"A Sport mode option would be an awesome upgrade for the future," Lee adds. "If there were a switch that allowed you to choose to use more hydrogen if you wanted to, that would be great."

The Wheels Go Round and Round
Above 40 mph, the whirring and chirping of the compressor forcing hydrogen into the fuel cell stack fades into the background. But maybe it's only because there's now enough road noise to fool my ears.

Otherwise, the drive reminds me of commuting in a Toyota Highlander Hybrid. The ride is composed and well-isolated from the bumps, though expansion joints can be jarring, with much suspension thwack invading the cabin. The steering uses electric assist and has the same 19.4:1 ratio as an Equinox LTZ. There's not much feedback from the tires, but the wheel feels secure in my hands at 85 mph.

Instead of a transmission, the 2008 Chevrolet Equinox Fuel Cell has a single reduction gear that syncs up the electric motor with the front wheels. Shift from "D" and "L" and you won't get a different gear ratio, merely a change in the vehicle's regenerative braking characteristics.

All of the Equinox FCEV drivers I meet comment on the smooth, effortless feel of the SUV's power delivery, uninterrupted as it is by conventional shift points. "It feels almost like you're driving a supercharged golf cart," Jackie Lee, wife of Ben, tells me.

Not Athletic, but Not Bad
On the way home, I drive through the Hollywood Hills. This 4,357-pound electric vehicle is not exactly athletic, but its manners are fairly refined. If its P225/60R17 Goodyear Integrity tires offered anything resembling grip, its handling would be pretty good. As it is, the hydrogen Chevy's 60.4-mph speed through our slalom and 0.71g performance on the skid pad are average for an SUV in this weight class.

The Equinox Fuel Cell's 134-foot 60-0 braking distance isn't bad either, but even in normal traffic, I can tell it would stop a lot better with tires that aspired to more than low rolling resistance.

That said, the regenerative braking system used to recharge the Equinox's supplemental nickel-metal hydride battery pack is a bigger annoyance. There's an abrupt change in pedal feel when regen mode activates. Under harder braking, there's a low-tech thunk from the back of this million-dollar SUV prototype.

High Anxiety
Then I realize I've got something bigger to worry about. I roll up to Shell's hydrogen pump with 25 miles left on the Chevrolet Equinox Fuel Cell's distance-to-empty counter. I enter the PIN and get a warning that says, "Hose leak detected." The upshot is I can't refuel here. What to do?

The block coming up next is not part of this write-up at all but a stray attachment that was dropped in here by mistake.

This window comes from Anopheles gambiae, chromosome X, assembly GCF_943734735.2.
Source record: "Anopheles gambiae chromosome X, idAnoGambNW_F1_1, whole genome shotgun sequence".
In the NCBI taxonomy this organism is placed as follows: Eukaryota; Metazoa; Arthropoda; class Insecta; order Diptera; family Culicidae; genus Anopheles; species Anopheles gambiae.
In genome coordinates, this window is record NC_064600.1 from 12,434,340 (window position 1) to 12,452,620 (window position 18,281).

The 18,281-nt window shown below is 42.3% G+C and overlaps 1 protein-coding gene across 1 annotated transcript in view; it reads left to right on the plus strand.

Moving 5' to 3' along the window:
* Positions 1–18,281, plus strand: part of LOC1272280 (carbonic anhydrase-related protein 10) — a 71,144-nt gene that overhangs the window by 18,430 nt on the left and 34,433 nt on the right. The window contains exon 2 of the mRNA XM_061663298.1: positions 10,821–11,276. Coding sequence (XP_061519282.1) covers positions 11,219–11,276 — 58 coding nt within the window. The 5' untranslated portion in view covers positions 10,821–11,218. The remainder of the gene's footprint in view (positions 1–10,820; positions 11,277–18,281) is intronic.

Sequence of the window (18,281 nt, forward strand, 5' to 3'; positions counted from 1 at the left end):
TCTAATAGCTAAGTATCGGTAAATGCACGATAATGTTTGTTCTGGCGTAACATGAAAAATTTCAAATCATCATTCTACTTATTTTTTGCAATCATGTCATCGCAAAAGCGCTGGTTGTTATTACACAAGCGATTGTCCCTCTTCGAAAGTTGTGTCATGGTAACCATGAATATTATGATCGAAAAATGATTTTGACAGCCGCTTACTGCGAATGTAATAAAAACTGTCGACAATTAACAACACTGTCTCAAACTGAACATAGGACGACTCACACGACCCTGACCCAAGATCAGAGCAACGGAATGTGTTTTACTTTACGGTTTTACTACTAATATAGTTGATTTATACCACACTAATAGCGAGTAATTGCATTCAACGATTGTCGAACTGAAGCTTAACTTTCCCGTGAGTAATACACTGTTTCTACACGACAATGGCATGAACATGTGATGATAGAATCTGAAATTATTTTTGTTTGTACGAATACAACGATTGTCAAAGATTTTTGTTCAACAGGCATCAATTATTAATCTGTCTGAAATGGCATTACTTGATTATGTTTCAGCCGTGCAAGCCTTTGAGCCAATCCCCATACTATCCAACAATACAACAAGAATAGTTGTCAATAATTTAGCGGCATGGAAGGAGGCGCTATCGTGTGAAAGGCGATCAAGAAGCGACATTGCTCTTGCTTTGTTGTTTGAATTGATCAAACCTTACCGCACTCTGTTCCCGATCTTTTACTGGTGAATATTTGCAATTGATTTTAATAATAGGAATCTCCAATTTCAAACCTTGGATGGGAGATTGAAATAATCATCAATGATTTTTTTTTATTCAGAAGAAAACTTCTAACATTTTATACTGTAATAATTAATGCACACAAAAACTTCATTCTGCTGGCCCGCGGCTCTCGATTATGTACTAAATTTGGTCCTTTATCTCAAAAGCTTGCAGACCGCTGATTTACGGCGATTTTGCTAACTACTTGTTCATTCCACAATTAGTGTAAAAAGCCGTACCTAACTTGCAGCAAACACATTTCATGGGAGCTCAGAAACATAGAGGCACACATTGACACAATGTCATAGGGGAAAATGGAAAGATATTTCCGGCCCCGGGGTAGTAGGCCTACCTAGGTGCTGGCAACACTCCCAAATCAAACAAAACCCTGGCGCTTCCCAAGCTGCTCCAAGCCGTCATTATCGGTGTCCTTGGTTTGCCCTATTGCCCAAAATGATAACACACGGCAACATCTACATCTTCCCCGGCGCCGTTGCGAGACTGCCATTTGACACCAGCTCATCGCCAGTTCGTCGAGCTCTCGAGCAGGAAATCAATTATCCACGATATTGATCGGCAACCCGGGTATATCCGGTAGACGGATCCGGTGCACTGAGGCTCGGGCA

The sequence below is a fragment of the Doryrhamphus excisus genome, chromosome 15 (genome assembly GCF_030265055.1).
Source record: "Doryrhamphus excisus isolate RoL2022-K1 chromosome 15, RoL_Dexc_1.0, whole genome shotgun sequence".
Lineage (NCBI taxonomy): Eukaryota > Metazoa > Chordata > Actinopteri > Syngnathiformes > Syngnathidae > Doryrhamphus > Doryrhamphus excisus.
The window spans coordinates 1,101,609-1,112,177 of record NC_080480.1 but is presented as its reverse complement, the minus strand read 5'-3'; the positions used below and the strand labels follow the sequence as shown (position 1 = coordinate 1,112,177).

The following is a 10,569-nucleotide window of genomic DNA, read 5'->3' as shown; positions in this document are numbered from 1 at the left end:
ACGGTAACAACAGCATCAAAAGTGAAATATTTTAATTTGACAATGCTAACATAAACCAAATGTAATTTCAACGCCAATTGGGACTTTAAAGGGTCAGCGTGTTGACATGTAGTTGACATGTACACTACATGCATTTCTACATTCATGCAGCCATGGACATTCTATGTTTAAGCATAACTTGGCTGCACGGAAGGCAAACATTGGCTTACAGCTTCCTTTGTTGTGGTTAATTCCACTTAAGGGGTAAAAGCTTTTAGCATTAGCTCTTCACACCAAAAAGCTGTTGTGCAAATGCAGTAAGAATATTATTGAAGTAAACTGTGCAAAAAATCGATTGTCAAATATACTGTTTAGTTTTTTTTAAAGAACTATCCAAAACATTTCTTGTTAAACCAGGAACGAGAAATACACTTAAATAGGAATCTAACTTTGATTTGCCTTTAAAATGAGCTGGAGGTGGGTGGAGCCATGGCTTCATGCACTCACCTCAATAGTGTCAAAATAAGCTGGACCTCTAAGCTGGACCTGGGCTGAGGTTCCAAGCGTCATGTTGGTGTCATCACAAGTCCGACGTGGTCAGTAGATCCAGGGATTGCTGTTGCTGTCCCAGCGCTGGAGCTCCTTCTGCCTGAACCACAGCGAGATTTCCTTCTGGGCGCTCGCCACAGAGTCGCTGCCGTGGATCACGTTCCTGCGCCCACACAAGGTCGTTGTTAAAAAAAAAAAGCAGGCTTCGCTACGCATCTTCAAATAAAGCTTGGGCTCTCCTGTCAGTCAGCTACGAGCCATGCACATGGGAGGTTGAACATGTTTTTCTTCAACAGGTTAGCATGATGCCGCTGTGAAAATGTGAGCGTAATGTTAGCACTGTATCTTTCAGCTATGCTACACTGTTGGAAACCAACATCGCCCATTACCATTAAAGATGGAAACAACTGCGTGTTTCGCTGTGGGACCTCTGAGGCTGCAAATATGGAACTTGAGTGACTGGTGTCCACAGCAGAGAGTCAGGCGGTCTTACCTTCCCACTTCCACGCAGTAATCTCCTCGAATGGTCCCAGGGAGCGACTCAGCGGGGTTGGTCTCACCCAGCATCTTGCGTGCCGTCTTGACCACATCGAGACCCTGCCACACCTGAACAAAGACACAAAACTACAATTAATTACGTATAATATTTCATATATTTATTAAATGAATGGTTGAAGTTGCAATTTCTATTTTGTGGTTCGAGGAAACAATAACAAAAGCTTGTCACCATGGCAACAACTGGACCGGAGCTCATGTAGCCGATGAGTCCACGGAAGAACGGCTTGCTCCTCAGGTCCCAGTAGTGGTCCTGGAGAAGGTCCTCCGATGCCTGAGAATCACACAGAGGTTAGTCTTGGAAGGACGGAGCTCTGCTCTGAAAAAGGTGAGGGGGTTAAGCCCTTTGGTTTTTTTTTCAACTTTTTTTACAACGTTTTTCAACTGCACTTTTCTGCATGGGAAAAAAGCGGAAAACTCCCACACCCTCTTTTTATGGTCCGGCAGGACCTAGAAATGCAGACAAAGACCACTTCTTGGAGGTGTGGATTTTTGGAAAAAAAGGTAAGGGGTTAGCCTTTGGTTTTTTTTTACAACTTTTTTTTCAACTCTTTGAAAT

I drive home and plot out a route to GM's Burbank training center. It's only 23 miles away, but the Equinox tells me that it has only 23 miles to go before the tank is empty.

"Do you think I'll make it?" I ask my Driver Relationship Manager. "Yes" is the answer but I hear doubt in her voice. She offers a tow if I want it, but I decide to see this through. If I succeed, I will declare hydrogen the greatest fuel on earth.

Traffic is light. Once the Equinox slips below 15 miles of range, the trip computer switches to a message that reads, "Range Low." But I'm too stubborn to turn back. Besides, this is a tad thrilling.

Just as I'm pulling into GM's driveway, the display changes to "Propulsion Power is Reduced." This means the hydrogen fuel cell stack is no longer powering the electric motor, and all juice is coming from the battery pack. It's like a limp-home mode.

An hour of very slow 700-bar refueling ensues. This is what happens when you run the tanks completely dry, the engineers tell me. But the stressful commute apparently drained some other life force from the Equinox because its fuel cell stack won't reboot.

An identical Chevrolet Equinox Fuel Cell is pulled from the stock of perhaps 25 prototypes in the parking lot. It's my ride home.

Will Hydrogen Change Your Life?
During our test of the two examples of the 2008 Chevrolet Equinox FCEV, Shell's hydrogen pump lets us down a half-dozen times. One evening when the pump is working, I wait in line as a Honda FCX Clarity lessee refuels. His car has more range than the fuel cell Equinox, but he's as frustrated as I am. "This station was down for three weeks when I first got the car," he says.

I wonder, then, if the real significance of the Chevrolet Equinox Fuel Cell lies not in its exotic propulsion system, but in its image of environmental sustainability.

Few of the Project Driveway participants, for example, are ready to rush out and buy a new hybrid. "My Mazda 6 and Saturn Vue both have about 40,000 miles on them," says project participant Neil Smith, "and I can get another seven years with those cars, and when GM's fuel cell vehicle comes on the market, I will buy one. I won't dump my current cars, because that doesn't make economic sense."

The Lees started carpooling to work during their three-month Equinox FCEV loan just so they could both experience the vehicle. Yet the loan ended four months ago, and they're still doing it. "This vehicle made us greener without even trying," Ben Lee says.